[The Table of contents is listed below.]
This edited volume contains twelve contributions (nine in French, three in Italian) on slavery in different time periods. The book abstract stresses the aim of ‘taking stock of what we know about slavery at a time when 40 million individuals find themselves in a condition of slavery worldwide’. Although the focus of the volume is clearly set on Graeco-Roman slavery, many studies contrast it with the slave trade and US slavery, or even contemporary slavery, which yields fruitful ways of thinking about ancient slavery.
The scope of the individual contributions varies considerably. Framed by two conceptually oriented chapters by Gonzales and Annequin that take a holistic approach, studies are either comparative (Nuño, Grenouilleau, Plácido Suárez), focus on classical antiquity (Reduzzi, Mazza, Gattinoni, Porciani, Biondi), or discuss more recent contexts of slavery (Jamet, Spagnioli). Themes addressed range from public slavery in ancient Greece (Porciani) to mental illness that results from slavery (Nuño), abolitionist movements (Grenouilleau), Shakespeare’s plays (Jamet) and Brazilian coffee plantations in the 19th century AD (Spagnoli). Each chapter ends with a bibliography listing both primary sources and secondary sources used. The book concludes with abstracts of the individual contributions in both French and English.
Although the topics and aims of the individual contributions are independent, there are themes that resurface throughout the volume.
Most of the themes can be found in Antonio Gonzales’ contribution, which not only gives an up-to-date account of facts, figures, and debates surrounding the history of slavery, but also introduces the reader to some key observations that arise from a holistic view of slavery. One is that the term ‘slavery’ is frequently overused to describe forms of dependence that are not slavery, so that these other forms, such as forced labour or other forms of constraint, are understudied. He then turns to economic considerations. Here he first questions the long-standing idea that slavery was incompatible with market economies: not only was the cotton trade highly speculative yet dependent on slave labour, but even modern market economies feature forms of constraint, some of which may be qualified as slavery. Second, he asserts that in economic life the legal status of being a slave was less important than the costs of labour in deciding what tasks slaves would perform or not, which blurs the boundaries between free and unfree labour. Paradoxically, he observes that slave systems survived even when they lost their profitability vis-à-vis, for example, machine labour. This leads him to consider the long-term consequences of slavery even after abolition. Not only did stereotypes and racism survive long after slavery was abolished, but the experience of slavery also affected family patterns for generations and affected the mental health of those involved.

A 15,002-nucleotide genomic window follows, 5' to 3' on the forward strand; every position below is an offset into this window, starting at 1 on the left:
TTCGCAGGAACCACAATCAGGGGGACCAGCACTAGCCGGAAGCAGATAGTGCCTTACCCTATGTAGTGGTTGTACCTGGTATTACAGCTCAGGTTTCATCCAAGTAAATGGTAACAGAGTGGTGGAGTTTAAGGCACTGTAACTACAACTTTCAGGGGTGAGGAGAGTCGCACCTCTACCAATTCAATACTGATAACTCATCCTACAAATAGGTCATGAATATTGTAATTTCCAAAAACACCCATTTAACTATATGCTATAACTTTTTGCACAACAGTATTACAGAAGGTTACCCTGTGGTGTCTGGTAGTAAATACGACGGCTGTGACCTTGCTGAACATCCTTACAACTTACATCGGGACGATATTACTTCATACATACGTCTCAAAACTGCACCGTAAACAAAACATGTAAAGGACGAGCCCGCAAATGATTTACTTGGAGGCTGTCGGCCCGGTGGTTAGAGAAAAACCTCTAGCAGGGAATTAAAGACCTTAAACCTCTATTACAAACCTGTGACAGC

Even if the chapter is not an ‘introduction’ and does not explicitly refer to other contributions, Gonzales’ essay anticipates questions that are revisited in one or more of the contributions and in different historical contexts.
Most contributions devote most or at least part of their attention to the relationship between slavery and other modes of dependence, be it in theory or in practice. Jacques Annequin draws on his long-term engagement with concepts of slavery and dependence to discuss ‘slavery’ as a paradigm. He stresses that other forms of subjugation have stood somewhat in the shadow of ‘slavery’, even though slavery was not the only and perhaps not even the most dominant mode of exploitation across history. For example, in modern definitions of slavery which incorporate practices such as sexual exploitation and forced child labour as ‘analogous’ to slavery, slavery becomes a ‘paradigm’ rather than one practice among many. He provides selected examples from Classical antiquity that testify to emic distinctions between different forms of submission and gives a brief account of the relatively recent interest (from the 1970s onwards) in ‘dependence’ as a concept used to better grasp the spectral nature of servitude and the differences between these different practices, before highlighting that the key elements which define slavery are difficult to pin down across time and space. Annequin’s reflections not only provide a useful overview for those interested in dependence studies but also urge the reader to rethink the analytical categories we use in the study of submission across time and space.